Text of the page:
We do need a national dialogue about “mental illness.” And the dialogue needs to be about how we need to stop pathologizing differences in this culture. We are well on the way with homosexuality. Now we need to depathologize most of the rest.

Asperger’s, Autism, and IQ

It seems that people who process sensory information differently are those we identify as having a high I.Q.

Of course, “sensory processing problems” is a main aspect of autism. Does this mean that those with autism ought to have a high I.Q.?

Well, historically people with autism have been shown to have lower I.Q.s than the general population. However, those with Asperger’s generally are seen to have higher I.Q.’s than average. Now, if Asperger’s is, in many ways, simply autism without the language delay, then this raises some interesting issues. Are the low I.Q. scores for those with autism a result of language issues? It seems that that may in fact be the case. Indeed, when alternative measurements of intelligence have been used with certain people with autism, their I.Q. scores jumped from “mentally retarded” to “genius.”

Consider the results from the first article. Two of the aspects of people with high I.Q.s are the ability to focus and to pick out details. These are aspects commonly found in people with Asperger’s especially. It is part of bottom-up thinking — the details give rise to the big picture for someone with autism. Neurotypicals, on the other hand, see the big picture first — this is part of top-down thinking. As a result, they may miss the details, just as bottom-up thinkers may miss the big picture.

In a sense, this means that “high I.Q.” is practically equivalent with “having autism.” Or at least “having Asperger’s.” And as we find more and better ways of reaching non-verbal and low-verbal autistics, I suspect we will find more and more high I.Q.s out there.

Part of the issue involves the general ability to integrate the details. Integration of details becomes increasingly problematic as you move along the autism spectrum. Those with Asperger’s can integrate the best among those on the spectrum, whereas the most sever may not be able to integrate at all. Such a person would, of course, be identified as having severe mental deficiency, since they cannot make any sense of the world at all. The result, it would seem to me, would be a sort of U-shaped range of I.Q., with large numbers with high I.Q. being closer to the Asperger’s end and there being a tipping point of inability to integrate then resulting in very low I.Q.s at the extreme other end.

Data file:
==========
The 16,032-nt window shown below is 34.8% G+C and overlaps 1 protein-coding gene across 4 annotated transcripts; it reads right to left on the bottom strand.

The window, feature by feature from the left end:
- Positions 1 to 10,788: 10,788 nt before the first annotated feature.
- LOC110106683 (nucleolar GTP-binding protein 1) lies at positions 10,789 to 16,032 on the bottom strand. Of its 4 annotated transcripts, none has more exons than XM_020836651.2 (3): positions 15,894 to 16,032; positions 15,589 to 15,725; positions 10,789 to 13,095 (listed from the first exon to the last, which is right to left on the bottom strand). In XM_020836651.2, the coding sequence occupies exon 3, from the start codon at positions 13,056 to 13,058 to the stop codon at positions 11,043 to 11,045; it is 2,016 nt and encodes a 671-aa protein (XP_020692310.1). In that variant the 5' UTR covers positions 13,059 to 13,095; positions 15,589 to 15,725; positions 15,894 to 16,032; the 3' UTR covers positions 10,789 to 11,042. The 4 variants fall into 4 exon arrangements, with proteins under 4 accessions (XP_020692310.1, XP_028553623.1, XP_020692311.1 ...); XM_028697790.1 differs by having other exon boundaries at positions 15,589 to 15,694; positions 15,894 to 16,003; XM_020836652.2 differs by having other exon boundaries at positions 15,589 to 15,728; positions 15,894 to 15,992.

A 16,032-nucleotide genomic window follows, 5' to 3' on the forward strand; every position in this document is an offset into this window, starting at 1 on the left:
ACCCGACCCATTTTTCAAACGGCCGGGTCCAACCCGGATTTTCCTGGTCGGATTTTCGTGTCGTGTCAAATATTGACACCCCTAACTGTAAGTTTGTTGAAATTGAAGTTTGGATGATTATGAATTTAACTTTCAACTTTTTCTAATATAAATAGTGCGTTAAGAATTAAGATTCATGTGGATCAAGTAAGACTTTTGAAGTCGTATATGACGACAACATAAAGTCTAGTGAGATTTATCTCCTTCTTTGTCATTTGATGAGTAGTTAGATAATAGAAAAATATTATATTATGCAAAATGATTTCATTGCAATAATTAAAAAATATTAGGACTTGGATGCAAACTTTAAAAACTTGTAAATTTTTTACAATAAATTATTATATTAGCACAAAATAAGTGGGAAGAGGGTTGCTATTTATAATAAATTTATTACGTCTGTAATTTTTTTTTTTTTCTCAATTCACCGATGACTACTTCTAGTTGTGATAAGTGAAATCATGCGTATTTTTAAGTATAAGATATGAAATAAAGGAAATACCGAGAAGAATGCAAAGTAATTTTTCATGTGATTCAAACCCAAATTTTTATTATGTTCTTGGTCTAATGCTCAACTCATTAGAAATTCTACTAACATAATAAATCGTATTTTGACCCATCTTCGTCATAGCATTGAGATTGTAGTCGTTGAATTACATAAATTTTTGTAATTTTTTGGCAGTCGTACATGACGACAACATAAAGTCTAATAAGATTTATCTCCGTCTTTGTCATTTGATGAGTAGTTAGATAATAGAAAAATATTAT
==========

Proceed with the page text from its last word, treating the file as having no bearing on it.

The result of this would be a situation where those with Asperger’s would appear to have high I.Q.s on average, whereas those with autism would appear to have average I.Q.’s on average. Of course, if you average a group that in fact has two groups in it — one with high I.Q. and another with low I.Q. — you would expect the average of that larger group to be average I.Q. All of which points to some problems with looking at groups statistically without paying much attention to the details.

A Personal Tale of How the Intense World Feels from the Inside

I think there is little doubt that autism runs in my family, and that the kind of autism we have is best described by the intense world theory. The dominance of positive feedback in our neural systems goes a long way toward explaining a large number of traits, including my being mildly bipolar. Another thing that happens to me on occasion also now makes sense in the light of the intense world theory. Every so often my skin becomes hypersensitive. Some times it is more intense than others. Often, my joints and muscles ache and my mind is racing — I cannot remain asleep for more than a half hour at a time — and I become ravenously hungry, but then be able to satiate that hunger with, say, a handful of chips. Everything moves at top speed in me. After a few days, it will subside.

This makes perfect sense with the intense world theory of autism. When positive feedback dominates, the system in question cycles. This is true of any scale free network process, including neural networks. There are times when I don’t feel very much; but most of the time the cycles are subtle enough that they are not all that noticeable. However, sometimes those cycles run amok, and the intensity increases and increases. There is eventually a crash back to normal, but the period of intensity can be a bit much.